I really wanted to title this post “Kitchen Tetris,” but I didn’t think it would show up as well in search results.
You have two basic choices when you go into a reno: work with what you got or tear it all out. In our case, we know we have asbestos as our insulation in our walls, so tear it all out is not really an option unless we’re willing to pay huge $$ to have it removed. Also, I feel that if you’re buying a character house that is in decent condition, part of why you buy it is to retain the character. At least, that’s my philosophy.
On first glance our kitchen is pretty small. However, after living with it for a while, it actually is quite sufficient for what we need, you just have to be okay with using a step ladder to get your stuff. Counter space is an issue, but we’ll be adding open lower cabinets around the stove later to increase it.
However, it is really ugly. An ugly paint job, sixties flooring (which hides dirt well), wallpaper backsplash, countertops with linoleum nailed on, and a lovely but corroded farmhouse sink.
Our first instinct was to keep the sink and refinish it. However, the sink was quite low, so you would get soaked every time you did the dishes. After living with it for a month and doing our dishes in a tupperware container instead, we decided it had to go. Then the problems (aka: Kitchen Tetris) started.
All of the counters were custom built around that sink, which means that we needed countertops with a depth of 17 inches, and the standard size is 22 inches. In theory, there was enough space to rip out the bottom counters and replace with standard size, but then we would have lost this really cute custom side cabinet, which really adds to the character. 17 inch counters it is.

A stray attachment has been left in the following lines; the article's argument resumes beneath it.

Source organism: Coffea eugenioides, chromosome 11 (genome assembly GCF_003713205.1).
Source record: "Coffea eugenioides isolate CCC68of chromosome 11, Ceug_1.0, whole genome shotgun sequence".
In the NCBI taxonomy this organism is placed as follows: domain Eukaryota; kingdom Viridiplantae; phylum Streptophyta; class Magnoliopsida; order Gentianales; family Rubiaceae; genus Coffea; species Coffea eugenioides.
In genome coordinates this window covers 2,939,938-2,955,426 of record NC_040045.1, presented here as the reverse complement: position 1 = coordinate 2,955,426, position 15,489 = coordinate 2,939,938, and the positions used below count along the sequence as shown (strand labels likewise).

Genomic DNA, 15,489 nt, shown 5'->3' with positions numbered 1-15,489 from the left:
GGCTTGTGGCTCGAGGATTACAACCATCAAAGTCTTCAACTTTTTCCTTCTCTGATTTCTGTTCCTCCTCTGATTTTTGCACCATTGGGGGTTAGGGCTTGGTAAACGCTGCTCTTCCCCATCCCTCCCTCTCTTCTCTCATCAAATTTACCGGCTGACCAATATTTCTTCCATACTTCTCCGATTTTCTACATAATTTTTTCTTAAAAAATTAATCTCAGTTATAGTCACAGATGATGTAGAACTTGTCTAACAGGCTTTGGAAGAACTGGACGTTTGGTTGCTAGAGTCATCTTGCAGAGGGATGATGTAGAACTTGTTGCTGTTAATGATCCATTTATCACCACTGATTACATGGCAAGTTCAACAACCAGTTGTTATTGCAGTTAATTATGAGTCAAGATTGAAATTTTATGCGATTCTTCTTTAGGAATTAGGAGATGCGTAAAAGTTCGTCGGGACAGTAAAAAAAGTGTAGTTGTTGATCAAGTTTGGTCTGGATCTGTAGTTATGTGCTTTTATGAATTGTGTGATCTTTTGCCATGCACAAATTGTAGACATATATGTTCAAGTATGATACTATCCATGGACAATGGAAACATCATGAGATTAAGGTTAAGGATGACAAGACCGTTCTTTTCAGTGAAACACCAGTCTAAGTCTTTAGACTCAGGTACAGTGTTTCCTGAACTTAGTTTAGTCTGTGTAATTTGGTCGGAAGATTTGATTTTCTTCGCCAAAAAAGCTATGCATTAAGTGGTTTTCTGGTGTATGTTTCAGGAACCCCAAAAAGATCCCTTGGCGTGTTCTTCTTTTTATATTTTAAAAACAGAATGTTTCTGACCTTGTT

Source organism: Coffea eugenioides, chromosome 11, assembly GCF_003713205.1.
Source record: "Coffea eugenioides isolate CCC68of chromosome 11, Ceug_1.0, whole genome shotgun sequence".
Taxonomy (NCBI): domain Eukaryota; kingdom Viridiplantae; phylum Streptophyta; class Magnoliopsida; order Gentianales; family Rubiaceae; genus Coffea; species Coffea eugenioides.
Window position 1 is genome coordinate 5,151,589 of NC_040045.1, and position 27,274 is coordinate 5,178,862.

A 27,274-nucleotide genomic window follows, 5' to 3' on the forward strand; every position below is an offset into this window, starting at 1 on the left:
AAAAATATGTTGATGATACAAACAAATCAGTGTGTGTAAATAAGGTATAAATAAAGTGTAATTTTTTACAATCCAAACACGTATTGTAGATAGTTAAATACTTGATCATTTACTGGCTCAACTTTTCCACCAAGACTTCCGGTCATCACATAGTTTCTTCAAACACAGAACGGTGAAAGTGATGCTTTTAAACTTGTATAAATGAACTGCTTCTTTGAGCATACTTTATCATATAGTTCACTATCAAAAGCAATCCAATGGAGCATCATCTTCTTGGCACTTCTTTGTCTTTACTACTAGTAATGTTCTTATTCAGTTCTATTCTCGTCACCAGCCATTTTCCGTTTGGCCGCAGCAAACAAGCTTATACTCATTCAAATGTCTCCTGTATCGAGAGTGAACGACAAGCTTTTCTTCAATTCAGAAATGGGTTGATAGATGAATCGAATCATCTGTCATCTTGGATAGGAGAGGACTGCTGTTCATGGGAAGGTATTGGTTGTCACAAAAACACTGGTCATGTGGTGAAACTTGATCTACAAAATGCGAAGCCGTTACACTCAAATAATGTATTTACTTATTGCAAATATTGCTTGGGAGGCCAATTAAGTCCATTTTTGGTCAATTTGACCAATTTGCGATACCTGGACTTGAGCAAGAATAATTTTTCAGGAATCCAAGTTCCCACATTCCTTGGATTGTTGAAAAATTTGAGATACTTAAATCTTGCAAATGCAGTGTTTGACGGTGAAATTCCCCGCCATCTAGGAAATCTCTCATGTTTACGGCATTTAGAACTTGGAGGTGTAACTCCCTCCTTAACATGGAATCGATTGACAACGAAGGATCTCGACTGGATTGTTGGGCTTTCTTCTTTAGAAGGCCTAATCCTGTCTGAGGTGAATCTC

We went with butcher block counters from Ikea, and thankfully they also had a sink with a depth of 15 inches. Done and done. Except that once we saw everything in real life, we realized there was zero space for the facet to go behind the sink. And zero space to even think about tiling the backsplash.
Three faucets later, we agreed on the Annabelle faucet from Moen. It reminds of us an old water pump and looks better than we hoped off to the side.
As for the backsplash, the original wallpaper was not coming off easily, so in the end I decided to put paintable wallpaper over it, and paint and seal it. I don’t know if this will end up being the best decision, but we could not spare a half inch of counter space. So far the clear coat seems like it will hold up well.
Yesterday I started painting the lower cabinets with white chalk paint. I’ll be doing a section of cabinets each week, and then I’ll purchase the extra open cabinets, paint the walls, and hang open shelving above the awkward area around the fridge. The best part about shallow countertops? A nice leftover piece of wood to use for the open shelving.